I'm not sure where this home is but the photo was taken on Jan 8, 1921 of Aunt Mary Blair (Aged 86). The photo was taken by Mary Dockham Hall-Blair with her new camera that she received on Christmas. Wonderful porch details.
Thanks to David Kramer, the mystery of these wonderful bungalow homes is solved. First, these homes are not even in Portland at all. They are both in Pasadena, CA and are still standing. The top home is the F.W. Hawks House the second is the M.E. Cole House. Portland has it's share of amazing bungalows including the Wilbur Reid house but these postcards are a LIE!
Located at 47th and Stark is the most beautiful stone wall with carved entrance columns. "LINDETH" on one side and "COTTAGE" on the other. Today the wall is in front of a rather modern church structure. What ever could this Lindeth Cottage be? I figured I'd start with the Sanborn maps. These maps were created for fire insurance purposes and exist for Portland in various years (1889, 1901, 1905, 1908-09, and 1924). Up until 1909-1910 this land would mostly have been farmland that later became Laurelhurst and surrounding developments. Checking the 1908-09 maps show no structure as suspected. The next available year of 1924 also shows no structure. Something that lived there had a very short life. The last piece of the puzzle I was able to determine was from the City of Portland itself. The current property address, when searched, shows a construction date of 1917. Odd given the modern church but that must in some way be tied to the original structure. I still have no idea what the building looked like. Just a block away is the Wilbur Reid house built in 1914. It's a rather famous Arts & Crafts residence. Does anyone have photos of this cottage?
Hard to find view of the future site of I-84 (before structure clearing). The red X's show a few of the houses torn down to create the freeway. At lower right those houses were replaced by a large grassy space bordering the freeway. The houses torn down at left make up the border of the concrete wall bordering the freeway. All of the houses on the North side of Senate are still there today, though their backyard is a freeway wall. This photo is courtesy the Portland City Archive.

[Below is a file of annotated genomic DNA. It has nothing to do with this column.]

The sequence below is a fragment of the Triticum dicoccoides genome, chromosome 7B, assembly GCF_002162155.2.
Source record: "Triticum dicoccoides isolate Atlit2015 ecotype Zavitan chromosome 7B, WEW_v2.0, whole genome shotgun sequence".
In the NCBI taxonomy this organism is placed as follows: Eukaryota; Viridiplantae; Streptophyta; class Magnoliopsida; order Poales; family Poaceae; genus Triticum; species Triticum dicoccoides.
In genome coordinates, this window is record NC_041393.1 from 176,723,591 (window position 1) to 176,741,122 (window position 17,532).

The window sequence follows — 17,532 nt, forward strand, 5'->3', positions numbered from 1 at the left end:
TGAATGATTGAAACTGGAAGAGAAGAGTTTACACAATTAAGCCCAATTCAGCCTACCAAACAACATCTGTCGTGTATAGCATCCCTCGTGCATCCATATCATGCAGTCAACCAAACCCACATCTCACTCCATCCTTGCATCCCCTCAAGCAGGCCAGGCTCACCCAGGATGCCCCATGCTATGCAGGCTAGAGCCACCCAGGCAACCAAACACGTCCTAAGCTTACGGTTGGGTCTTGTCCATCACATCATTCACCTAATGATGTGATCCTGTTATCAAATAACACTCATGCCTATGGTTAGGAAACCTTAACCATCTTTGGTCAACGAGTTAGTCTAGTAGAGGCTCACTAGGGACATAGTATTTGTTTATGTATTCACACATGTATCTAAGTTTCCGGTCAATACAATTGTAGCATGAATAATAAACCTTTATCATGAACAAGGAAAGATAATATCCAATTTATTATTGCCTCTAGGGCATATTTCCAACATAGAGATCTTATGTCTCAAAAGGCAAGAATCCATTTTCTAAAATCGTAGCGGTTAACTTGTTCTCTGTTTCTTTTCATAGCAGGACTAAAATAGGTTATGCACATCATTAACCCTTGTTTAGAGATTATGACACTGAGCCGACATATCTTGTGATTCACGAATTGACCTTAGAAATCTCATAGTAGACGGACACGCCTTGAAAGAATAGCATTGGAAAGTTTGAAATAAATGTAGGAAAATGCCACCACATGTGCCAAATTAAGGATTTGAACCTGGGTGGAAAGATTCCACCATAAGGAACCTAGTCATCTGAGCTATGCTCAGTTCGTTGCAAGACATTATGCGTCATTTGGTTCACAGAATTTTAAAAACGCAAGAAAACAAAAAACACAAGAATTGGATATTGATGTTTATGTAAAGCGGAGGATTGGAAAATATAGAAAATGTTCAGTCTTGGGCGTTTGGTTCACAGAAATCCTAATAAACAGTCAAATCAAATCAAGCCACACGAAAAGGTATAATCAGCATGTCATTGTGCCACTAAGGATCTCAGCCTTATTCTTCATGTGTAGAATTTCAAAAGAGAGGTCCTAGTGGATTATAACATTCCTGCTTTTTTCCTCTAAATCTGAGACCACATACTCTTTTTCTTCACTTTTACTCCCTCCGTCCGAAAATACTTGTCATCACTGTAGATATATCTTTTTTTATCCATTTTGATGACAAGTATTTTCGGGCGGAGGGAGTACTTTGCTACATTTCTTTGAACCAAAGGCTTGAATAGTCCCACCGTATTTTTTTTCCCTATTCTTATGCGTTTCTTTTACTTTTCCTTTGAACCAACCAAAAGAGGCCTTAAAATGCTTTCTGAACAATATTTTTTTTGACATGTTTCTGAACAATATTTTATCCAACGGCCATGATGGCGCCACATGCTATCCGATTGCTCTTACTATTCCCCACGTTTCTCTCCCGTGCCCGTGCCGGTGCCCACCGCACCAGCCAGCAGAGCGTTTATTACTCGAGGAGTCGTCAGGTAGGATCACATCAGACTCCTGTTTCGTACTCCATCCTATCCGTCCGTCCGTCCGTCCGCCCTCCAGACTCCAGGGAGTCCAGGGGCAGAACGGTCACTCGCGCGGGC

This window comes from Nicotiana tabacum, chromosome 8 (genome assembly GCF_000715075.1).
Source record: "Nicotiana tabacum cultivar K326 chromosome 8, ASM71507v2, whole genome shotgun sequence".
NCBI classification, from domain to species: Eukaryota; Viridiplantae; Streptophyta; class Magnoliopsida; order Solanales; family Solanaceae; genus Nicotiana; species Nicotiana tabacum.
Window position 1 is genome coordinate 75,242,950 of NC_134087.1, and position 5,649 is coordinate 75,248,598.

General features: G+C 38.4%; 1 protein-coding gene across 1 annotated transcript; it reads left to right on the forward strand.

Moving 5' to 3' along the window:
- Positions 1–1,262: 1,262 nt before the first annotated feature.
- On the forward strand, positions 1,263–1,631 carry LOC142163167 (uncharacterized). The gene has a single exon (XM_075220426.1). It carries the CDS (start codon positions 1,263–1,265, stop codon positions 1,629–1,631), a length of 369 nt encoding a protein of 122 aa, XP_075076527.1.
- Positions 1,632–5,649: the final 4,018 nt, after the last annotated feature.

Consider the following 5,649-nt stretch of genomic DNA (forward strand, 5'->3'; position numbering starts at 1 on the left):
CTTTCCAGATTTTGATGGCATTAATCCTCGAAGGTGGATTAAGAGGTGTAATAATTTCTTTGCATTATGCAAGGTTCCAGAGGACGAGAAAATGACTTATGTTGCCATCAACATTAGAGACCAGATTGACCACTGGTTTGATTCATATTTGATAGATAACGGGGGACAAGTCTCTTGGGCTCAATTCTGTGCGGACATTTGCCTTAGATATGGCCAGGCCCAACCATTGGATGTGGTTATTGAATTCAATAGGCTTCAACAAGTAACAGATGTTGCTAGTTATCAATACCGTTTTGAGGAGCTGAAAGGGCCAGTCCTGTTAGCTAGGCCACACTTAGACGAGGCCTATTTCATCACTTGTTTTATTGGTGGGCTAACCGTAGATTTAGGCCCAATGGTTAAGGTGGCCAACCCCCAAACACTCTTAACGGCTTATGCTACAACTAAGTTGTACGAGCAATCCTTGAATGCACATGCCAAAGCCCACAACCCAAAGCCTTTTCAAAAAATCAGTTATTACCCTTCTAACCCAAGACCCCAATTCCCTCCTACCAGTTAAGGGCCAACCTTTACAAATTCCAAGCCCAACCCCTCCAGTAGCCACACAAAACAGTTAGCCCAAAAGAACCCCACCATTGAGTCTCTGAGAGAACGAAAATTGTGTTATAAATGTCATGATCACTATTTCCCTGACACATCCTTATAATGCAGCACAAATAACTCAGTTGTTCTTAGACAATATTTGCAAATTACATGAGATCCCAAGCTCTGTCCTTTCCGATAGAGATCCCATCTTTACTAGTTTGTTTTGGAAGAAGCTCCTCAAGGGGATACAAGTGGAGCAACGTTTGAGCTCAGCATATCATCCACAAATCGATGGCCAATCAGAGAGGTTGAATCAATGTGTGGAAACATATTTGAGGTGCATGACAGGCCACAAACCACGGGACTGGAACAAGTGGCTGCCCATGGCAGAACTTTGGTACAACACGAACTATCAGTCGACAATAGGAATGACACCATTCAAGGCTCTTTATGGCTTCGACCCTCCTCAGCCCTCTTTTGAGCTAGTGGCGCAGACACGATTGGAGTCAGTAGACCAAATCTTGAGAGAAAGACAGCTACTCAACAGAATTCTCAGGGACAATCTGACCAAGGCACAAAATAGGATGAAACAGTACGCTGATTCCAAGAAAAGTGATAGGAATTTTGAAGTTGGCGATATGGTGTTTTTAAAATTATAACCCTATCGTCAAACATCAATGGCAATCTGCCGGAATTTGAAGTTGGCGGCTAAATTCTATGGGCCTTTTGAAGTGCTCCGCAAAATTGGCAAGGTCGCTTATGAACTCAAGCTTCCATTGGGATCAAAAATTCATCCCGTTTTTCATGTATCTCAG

Wonderful view of not only the fire, which is why this image was taken by the Portland Fire Department, but also of the city itself. None of these buildings in this photo exist today. Note all the people on the roofs watching! I'm particularly interested in knowing more about the building the that "WILSON HIGH BALL" sign is attached to! It's for whiskey so you know it's got to be good!
I purchased these photos as digital scans from the owner (they were selling for a FORTUNE on ebay back in 2007). Not the best scans and the photos both have some damage but these images are spectacular views from vantage points that I have not seen before.
This school building was originally located near (on the same property or close) as the current Washington High School. That would make it the first of 3 structures serving the inner Eastside. The second was built in 1906 and burned down in the 20's. The third is what we have today. This is believed to be the only image of this school before it's expansion (see PPS website where they have it miscategorized as "Old Central" that used to be downtown). This photo was purchased from the Buckman family.
Wonderful old photo of the Frank Dekum house. It was built in 1864 and was originally located on the entire block between 13th, 14th, Morrison, and Yamhill. Unknown architect. I do not know when this house was demolished but this block is completely filled with the 405 freeway today which opened in the late 60's early 70's depending on section. Most likely it was torn down before that as there are very few images of this house. In the background you can see the original Portland High School which was built in 1883.
Wonderful original image of the State School for the Deaf in Vancouver. Originally built in 1889 this photo was probably taken in the early 20th century given the ivy growth. This building was eventually called Mead Hall. It was condemned by the Vancouver fire marshal just after WWII. The exact date it was lost is unknown. Great image of a lost piece of Vancouver History.
There are a number of "1602 8th St" addresses in and around where I found this photo (Portland, OR). For example: Gresham, Oregon City, Columbia City, Washougal, and Camas all have this address. Only Oregon city has a google street view, which does not appear to match, and I haven't made it to all of the locations to verify. Portland uses Avenue for it's numbered streets (after the 1930's) and this address is fairly central and commercial in both NE and SE so I've ruled out Portland.